The defendants argue that the that the plaintiffs have stated no viable claim regarding the establishment of religion under the First Amendment of the United States Constitution or the New York State Constitution because the challenged course and course materials have no religious content. Specifically, the defendants contend that the establishment of religion claims should be dismissed because the "[p]laintiffs have failed to allege that any part of the Lemon test has been violated." The defendants refer to the tests set forth by the Supreme Court in Lemon v. Kurtzman, 403 U.S. 602, 91 S. Ct. 2105, 29 L. Ed. 2d 745 (1971) to determine whether governmental action violates the Establishment Clause. These tests inquire whether the challenged action (1) has a legitimate secular purpose; and/or (2) has the primary or principal effect of advancing or inhibiting religion; and/or (3) fosters excessive entanglement of government with religion. Id.
The plaintiffs respond that there is no authority that states that a plaintiff must allege, with particularity, a Lemon test violation to state a cause of action under the Establishment clause. That statement is correct. While Lemon provides a framework for evaluating challenged activity or material, the Court notes no authority for the proposition that a complaint must specifically set forth its allegations in terms of Lemon. As the Supreme Court stated, "it is well to emphasize, however, that the tests must not be viewed as setting the precise limits to the necessary constitutional inquiry, but serve only as guidelines with which to identify instances in which the objectives of the Establishment Clause have been impaired." Meek v. Pittenger, 421 U.S. 349, 358-59, 95 S. Ct. 1753, 1760, 44 L. Ed. 2d 217 (1975). At this early stage of the proceedings the Court cannot say that the plaintiffs could prove no facts in support of their allegation that the course and the course material promotes certain religious views and is hostile to others, or that the challenged course has the primary effect of inhibiting or advancing religion. The Court also notes that standing to bring a claim challenging state action under the establishment clause may be based on taxpayer status. See School Dist. of Abington v. Schempp, 374 U.S. 203, 224 n. 9, 83 S. Ct. 1560, 1572 n. 9, 10 L. Ed. 2d 844 (1963) ("the requirements for standing to challenge state action under the Establishment Clause, unlike those relating to the Free Exercise Clause, do not include proof that particular religious freedoms are infringed"); McGowan v. Maryland, 366 U.S. 420, 429-430, 81 S. Ct. 1101, 1106, 6 L. Ed. 2d 393 (1961) (taxpayers have standing to challenge government action on "establishment" grounds). Accordingly, the Court denies the defendants' motion to dismiss the plaintiffs' claims in the first and second causes of action that seek a declaration that PED 251 violates the constitutional requirement of religious neutrality under the establishment clauses of the First Amendment to the United States Constitution and the New York State Constitution.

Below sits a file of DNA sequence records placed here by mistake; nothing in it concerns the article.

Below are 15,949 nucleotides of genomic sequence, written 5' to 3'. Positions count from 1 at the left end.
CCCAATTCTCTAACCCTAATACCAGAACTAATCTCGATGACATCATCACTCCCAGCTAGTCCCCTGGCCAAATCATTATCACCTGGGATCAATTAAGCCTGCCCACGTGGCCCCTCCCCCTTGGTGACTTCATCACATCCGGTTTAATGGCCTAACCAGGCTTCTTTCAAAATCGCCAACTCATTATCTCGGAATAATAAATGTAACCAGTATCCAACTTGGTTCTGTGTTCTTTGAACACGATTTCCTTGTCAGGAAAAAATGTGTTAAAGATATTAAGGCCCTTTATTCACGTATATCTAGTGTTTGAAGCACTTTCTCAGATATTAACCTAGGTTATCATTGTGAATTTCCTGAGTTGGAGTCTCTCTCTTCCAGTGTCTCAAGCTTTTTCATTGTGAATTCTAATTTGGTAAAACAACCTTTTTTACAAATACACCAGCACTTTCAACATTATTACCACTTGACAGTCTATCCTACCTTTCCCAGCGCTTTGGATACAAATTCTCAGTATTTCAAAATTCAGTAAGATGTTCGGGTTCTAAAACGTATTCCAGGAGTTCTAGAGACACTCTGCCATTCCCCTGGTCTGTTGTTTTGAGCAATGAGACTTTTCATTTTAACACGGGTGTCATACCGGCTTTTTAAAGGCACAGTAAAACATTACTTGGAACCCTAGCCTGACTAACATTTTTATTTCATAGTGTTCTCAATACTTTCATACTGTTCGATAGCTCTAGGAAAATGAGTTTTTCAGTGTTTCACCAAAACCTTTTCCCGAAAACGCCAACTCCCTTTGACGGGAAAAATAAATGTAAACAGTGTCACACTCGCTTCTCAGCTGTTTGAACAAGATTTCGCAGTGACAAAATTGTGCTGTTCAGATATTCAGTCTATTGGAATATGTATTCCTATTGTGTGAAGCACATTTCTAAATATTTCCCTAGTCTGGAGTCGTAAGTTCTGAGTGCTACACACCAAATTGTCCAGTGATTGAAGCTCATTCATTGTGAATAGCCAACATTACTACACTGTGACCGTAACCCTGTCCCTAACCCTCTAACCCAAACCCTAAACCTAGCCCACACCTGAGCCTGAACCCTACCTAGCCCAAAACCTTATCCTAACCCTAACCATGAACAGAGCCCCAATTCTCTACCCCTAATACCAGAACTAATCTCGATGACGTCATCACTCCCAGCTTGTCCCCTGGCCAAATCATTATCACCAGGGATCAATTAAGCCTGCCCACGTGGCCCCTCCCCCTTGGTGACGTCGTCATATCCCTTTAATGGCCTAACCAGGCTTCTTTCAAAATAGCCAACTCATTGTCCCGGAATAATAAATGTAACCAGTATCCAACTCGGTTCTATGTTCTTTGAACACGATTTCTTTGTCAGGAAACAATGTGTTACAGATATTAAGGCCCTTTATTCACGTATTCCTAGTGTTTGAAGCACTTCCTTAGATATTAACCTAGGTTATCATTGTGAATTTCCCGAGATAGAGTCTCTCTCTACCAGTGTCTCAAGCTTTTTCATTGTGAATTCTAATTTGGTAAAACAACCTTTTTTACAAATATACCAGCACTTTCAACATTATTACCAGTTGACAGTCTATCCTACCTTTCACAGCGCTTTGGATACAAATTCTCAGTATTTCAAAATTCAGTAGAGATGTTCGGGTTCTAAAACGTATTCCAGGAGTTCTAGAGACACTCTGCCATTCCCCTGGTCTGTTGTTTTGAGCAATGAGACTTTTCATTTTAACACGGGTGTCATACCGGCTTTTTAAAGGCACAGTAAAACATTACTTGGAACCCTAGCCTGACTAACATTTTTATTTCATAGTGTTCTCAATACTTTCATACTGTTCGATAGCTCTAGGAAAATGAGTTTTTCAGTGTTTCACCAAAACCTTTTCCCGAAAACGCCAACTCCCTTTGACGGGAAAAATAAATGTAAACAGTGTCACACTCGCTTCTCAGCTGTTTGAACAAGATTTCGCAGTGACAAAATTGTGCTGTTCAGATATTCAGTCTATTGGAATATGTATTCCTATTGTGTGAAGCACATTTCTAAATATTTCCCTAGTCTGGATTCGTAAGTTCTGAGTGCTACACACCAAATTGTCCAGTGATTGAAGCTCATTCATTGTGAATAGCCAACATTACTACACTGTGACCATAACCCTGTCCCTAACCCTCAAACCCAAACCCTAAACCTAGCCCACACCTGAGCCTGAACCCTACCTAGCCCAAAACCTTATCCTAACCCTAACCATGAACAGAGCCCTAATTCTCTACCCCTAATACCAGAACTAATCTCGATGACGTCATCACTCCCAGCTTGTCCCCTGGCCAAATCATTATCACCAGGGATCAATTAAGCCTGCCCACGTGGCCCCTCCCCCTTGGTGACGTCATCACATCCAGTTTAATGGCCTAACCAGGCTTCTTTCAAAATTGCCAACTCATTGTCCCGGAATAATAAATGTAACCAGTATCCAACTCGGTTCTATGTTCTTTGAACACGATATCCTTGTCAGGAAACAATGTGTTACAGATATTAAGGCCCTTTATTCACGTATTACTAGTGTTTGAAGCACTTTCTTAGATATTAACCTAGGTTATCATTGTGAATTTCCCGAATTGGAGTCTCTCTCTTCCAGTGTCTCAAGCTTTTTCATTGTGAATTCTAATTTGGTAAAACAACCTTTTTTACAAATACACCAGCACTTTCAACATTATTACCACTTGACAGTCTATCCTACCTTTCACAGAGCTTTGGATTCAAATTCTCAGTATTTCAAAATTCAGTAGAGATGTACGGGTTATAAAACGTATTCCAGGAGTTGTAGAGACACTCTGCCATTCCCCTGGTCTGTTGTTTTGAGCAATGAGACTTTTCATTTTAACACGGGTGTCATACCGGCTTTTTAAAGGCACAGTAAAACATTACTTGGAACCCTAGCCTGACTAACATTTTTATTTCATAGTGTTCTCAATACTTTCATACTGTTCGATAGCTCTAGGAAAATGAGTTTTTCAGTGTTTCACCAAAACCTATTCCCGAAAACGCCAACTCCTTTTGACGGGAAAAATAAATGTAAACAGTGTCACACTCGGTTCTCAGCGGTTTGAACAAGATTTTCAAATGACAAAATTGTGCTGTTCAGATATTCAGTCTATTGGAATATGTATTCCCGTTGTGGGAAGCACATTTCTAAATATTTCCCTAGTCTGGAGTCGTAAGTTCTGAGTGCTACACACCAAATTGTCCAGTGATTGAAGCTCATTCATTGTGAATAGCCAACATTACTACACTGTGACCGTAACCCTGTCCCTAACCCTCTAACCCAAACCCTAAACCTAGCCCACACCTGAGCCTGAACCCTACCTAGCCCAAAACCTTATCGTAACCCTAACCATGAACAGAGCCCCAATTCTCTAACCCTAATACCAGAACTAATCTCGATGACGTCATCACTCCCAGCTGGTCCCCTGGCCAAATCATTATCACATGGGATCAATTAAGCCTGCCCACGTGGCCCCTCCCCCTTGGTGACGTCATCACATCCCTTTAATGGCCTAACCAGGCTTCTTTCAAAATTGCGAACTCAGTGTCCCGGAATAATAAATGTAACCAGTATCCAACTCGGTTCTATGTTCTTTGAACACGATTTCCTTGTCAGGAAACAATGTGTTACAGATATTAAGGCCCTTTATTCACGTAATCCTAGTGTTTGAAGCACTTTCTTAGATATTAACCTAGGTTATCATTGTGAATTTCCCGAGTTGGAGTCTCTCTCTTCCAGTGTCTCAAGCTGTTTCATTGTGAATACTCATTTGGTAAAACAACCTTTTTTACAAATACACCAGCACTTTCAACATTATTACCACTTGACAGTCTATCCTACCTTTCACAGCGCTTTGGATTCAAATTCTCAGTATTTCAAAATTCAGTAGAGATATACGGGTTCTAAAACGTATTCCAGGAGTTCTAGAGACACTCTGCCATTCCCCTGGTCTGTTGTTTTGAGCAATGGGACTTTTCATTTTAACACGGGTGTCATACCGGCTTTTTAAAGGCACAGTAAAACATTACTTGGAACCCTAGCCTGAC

v. free exercise claims
The amended complaint also claims that the conduct and materials of PED 251 interferes with their right to free exercise of religion as guaranteed by Article 1 § 3 of the New York Constitution as well as the First Amendment of the United States Constitution and 42 U.S.C. 2000bb, the Religious Freedom Restoration Act ("RFRA").
The defendants challenge the standing of the plaintiffs who remain in the action to assert free exercise of religion claims. The plaintiff Mincone, who was removed as a plaintiff on the ground of mootness, was the only plaintiff enrolled in the challenged course. The remaining plaintiffs are not enrolled in the challenged course, and they do not allege infringement of their personal religious freedom under the First Amendment, the RFRA or the New York State Constitution. Accordingly, the Court finds that remaining *405 plaintiffs, whose standing is based solely on their status as Nassau County taxpayers, cannot maintain such claims. See, e.g., U.S. v. Hays, ___ U.S. ___, ___, 115 S. Ct. 2431, 2435, 132 L. Ed. 2d 635 (1995) (it is well settled that the constitutional minimum of standing requires, among other things, that a plaintiff allege that he or she has suffered an injury in fact, which is a concrete and particularized invasion of a legally protected interest that is actual or imminent). A free exercise claim is based on allegations of infringement of a plaintiff's own religious freedom. See e.g., Schempp, supra, 374 U.S. at 224 n. 9, 83 S. Ct. at 1572 n. 9 (1963) (standing to challenge to state action under the free exercise clause requires proof that particular religious freedoms are infringed); McGowan, supra, 366 U.S. at 429, 81 S. Ct. at 1106-07 (no standing to assert free exercise claim in the absence of an allegation of interference with the plaintiffs' own religious freedoms); Murray v. City of Austin, 947 F.2d 147, 152 n. 5 (5th Cir.1991) (no standing to assert a free exercise claim in the absence of an allegation of a substantial or significant burden to the plaintiff's exercise of his religion), cert. denied, 505 U.S. 1219, 112 S. Ct. 3028, 120 L. Ed. 2d 899 (1992); Grove v. Mead Sch. Dist. No. 354, 753 F.2d 1528, 1531-32 (9th Cir.) (taxpayer status is not sufficient to confer standing to bring free exercise claim), cert. denied, 474 U.S. 826, 106 S. Ct. 85, 88 L. Ed. 2d 70 (1985).